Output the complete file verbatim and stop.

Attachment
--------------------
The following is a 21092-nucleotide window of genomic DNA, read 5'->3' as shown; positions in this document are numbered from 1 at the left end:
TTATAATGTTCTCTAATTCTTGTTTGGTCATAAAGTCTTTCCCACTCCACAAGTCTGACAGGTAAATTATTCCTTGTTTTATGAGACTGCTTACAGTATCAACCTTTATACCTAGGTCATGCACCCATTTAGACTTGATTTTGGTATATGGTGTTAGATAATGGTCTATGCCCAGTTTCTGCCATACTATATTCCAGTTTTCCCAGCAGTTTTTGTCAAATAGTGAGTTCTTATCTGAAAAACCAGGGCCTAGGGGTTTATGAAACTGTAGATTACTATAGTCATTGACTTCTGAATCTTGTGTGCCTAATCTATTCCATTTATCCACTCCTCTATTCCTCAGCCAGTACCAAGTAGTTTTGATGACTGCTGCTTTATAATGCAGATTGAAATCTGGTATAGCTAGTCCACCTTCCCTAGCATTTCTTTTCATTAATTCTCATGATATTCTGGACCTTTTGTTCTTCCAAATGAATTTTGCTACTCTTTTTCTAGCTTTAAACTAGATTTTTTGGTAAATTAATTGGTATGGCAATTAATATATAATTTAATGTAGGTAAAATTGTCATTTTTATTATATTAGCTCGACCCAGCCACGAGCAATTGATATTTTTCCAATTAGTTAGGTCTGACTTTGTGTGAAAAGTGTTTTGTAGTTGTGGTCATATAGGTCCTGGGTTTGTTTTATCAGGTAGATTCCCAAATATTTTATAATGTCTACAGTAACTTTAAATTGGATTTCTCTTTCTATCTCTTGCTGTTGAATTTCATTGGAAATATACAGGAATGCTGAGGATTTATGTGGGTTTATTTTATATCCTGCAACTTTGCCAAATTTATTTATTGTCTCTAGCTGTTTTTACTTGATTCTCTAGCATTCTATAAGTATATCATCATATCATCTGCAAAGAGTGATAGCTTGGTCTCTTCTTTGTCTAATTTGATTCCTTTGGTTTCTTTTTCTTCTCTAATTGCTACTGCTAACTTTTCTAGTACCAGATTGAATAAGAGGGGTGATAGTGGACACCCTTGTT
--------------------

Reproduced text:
The following is a 21092-nucleotide window of genomic DNA, read 5'->3' as shown; positions in this document are numbered from 1 at the left end:
TTATAATGTTCTCTAATTCTTGTTTGGTCATAAAGTCTTTCCCACTCCACAAGTCTGACAGGTAAATTATTCCTTGTTTTATGAGACTGCTTACAGTATCAACCTTTATACCTAGGTCATGCACCCATTTAGACTTGATTTTGGTATATGGTGTTAGATAATGGTCTATGCCCAGTTTCTGCCATACTATATTCCAGTTTTCCCAGCAGTTTTTGTCAAATAGTGAGTTCTTATCTGAAAAACCAGGGCCTAGGGGTTTATGAAACTGTAGATTACTATAGTCATTGACTTCTGAATCTTGTGTGCCTAATCTATTCCATTTATCCACTCCTCTATTCCTCAGCCAGTACCAAGTAGTTTTGATGACTGCTGCTTTATAATGCAGATTGAAATCTGGTATAGCTAGTCCACCTTCCCTAGCATTTCTTTTCATTAATTCTCATGATATTCTGGACCTTTTGTTCTTCCAAATGAATTTTGCTACTCTTTTTCTAGCTTTAAACTAGATTTTTTGGTAAATTAATTGGTATGGCAATTAATATATAATTTAATGTAGGTAAAATTGTCATTTTTATTATATTAGCTCGACCCAGCCACGAGCAATTGATATTTTTCCAATTAGTTAGGTCTGACTTTGTGTGAAAAGTGTTTTGTAGTTGTGGTCATATAGGTCCTGGGTTTGTTTTATCAGGTAGATTCCCAAATATTTTATAATGTCTACAGTAACTTTAAATTGGATTTCTCTTTCTATCTCTTGCTGTTGAATTTCATTGGAAATATACAGGAATGCTGAGGATTTATGTGGGTTTATTTTATATCCTGCAACTTTGCCAAATTTATTTATTGTCTCTAGCTGTTTTTACTTGATTCTCTAGCATTCTATAAGTATATCATCATATCATCTGCAAAGAGTGATAGCTTGGTCTCTTCTTTGTCTAATTTGATTCCTTTGGTTTCTTTTTCTTCTCTAATTGCTACTGCTAACTTTTCTAGTACCAGATTGAATAAGAGGGGTGATAGTGGACACCCTTGTT